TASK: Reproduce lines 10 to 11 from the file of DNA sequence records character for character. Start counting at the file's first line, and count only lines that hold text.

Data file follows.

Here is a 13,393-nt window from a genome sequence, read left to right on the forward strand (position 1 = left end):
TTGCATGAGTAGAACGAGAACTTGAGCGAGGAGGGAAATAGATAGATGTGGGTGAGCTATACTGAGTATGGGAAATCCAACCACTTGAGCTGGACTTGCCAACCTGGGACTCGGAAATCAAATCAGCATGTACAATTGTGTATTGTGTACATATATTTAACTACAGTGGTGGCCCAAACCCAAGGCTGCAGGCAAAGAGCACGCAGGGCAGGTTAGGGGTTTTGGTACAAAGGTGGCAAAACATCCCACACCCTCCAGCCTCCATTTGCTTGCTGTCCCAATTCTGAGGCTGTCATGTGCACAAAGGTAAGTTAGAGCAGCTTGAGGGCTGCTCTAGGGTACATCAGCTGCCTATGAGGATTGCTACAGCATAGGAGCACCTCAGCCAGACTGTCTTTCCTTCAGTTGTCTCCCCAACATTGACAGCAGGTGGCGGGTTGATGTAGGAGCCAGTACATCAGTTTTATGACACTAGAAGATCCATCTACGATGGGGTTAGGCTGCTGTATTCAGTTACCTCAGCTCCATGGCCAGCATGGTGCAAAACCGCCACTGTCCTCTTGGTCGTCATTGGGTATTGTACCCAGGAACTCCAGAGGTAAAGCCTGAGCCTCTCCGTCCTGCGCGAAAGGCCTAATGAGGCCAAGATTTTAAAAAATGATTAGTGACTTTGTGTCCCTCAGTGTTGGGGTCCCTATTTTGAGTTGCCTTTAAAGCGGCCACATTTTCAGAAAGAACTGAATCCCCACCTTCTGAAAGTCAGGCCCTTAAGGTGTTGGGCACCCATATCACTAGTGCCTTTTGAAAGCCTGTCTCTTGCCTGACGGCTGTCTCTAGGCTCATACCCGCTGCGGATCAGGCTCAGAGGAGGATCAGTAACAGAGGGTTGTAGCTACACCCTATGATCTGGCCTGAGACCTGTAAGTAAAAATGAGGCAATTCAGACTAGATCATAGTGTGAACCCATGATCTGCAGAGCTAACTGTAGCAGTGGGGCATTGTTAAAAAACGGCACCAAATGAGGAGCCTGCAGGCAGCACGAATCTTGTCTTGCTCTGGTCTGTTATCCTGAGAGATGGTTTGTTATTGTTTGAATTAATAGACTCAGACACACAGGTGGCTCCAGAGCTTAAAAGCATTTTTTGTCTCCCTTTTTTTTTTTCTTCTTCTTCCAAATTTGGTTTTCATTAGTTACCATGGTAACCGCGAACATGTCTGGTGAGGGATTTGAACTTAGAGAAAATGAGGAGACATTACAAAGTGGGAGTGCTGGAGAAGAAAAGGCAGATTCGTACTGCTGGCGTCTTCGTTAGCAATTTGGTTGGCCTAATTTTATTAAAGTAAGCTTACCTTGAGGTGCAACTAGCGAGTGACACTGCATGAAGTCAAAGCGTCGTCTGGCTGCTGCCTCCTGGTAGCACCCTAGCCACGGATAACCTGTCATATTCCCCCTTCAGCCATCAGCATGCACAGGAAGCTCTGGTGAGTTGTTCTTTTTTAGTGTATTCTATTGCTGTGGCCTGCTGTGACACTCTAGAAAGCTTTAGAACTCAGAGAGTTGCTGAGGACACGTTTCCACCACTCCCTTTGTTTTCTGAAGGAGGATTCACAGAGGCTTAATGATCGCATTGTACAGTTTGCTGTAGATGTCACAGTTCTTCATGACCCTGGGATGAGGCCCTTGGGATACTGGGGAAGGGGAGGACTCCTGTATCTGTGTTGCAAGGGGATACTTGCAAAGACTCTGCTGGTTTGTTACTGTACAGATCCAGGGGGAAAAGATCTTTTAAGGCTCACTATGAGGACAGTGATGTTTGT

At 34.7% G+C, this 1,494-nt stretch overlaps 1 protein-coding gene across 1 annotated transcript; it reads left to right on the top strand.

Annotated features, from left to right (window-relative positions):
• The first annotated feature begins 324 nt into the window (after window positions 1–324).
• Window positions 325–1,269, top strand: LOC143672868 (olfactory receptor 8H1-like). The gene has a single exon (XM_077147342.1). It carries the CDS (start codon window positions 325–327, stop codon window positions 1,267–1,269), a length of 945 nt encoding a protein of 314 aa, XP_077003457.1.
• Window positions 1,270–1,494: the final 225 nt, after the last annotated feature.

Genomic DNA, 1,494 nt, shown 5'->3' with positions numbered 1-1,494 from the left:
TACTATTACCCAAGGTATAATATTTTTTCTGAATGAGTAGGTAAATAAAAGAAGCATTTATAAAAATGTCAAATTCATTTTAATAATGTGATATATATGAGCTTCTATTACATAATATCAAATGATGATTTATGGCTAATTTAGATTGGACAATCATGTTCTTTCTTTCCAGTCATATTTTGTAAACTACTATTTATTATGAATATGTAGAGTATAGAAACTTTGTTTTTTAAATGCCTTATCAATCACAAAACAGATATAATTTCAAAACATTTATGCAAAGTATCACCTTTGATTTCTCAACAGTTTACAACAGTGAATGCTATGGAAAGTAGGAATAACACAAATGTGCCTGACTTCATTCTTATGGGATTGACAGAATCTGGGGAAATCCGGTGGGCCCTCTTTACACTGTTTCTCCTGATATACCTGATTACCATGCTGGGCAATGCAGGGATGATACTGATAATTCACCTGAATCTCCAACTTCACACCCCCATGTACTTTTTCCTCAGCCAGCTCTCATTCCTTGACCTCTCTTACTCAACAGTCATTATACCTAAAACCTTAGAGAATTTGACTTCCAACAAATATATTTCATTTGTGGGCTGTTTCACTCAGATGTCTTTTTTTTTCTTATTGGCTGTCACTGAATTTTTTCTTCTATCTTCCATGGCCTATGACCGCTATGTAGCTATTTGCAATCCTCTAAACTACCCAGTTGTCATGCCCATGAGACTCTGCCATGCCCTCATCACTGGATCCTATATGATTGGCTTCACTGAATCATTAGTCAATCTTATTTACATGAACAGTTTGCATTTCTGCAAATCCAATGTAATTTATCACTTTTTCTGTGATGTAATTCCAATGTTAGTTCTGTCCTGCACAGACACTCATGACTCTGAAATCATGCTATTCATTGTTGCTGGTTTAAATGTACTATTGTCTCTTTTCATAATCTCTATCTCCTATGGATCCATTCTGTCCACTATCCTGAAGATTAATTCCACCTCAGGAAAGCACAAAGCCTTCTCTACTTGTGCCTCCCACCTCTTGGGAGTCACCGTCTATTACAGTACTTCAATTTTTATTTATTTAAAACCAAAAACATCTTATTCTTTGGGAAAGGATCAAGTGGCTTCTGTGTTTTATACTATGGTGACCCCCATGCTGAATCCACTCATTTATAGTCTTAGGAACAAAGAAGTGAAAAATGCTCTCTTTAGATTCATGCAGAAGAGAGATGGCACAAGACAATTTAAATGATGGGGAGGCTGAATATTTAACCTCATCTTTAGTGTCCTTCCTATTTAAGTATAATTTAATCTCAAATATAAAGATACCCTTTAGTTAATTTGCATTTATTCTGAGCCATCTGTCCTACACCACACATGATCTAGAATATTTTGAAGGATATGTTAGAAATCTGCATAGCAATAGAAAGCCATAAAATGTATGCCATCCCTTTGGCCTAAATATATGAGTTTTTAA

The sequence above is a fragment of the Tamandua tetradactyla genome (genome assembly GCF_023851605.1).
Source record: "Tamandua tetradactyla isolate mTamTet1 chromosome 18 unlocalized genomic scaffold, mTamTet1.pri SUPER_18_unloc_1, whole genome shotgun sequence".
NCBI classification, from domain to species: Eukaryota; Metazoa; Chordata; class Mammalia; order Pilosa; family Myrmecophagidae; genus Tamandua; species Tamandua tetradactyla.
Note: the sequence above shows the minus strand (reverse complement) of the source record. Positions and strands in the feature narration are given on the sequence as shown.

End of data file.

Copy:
The sequence above is a fragment of the Tamandua tetradactyla genome (genome assembly GCF_023851605.1).
Source record: "Tamandua tetradactyla isolate mTamTet1 chromosome 18 unlocalized genomic scaffold, mTamTet1.pri SUPER_18_unloc_1, whole genome shotgun sequence".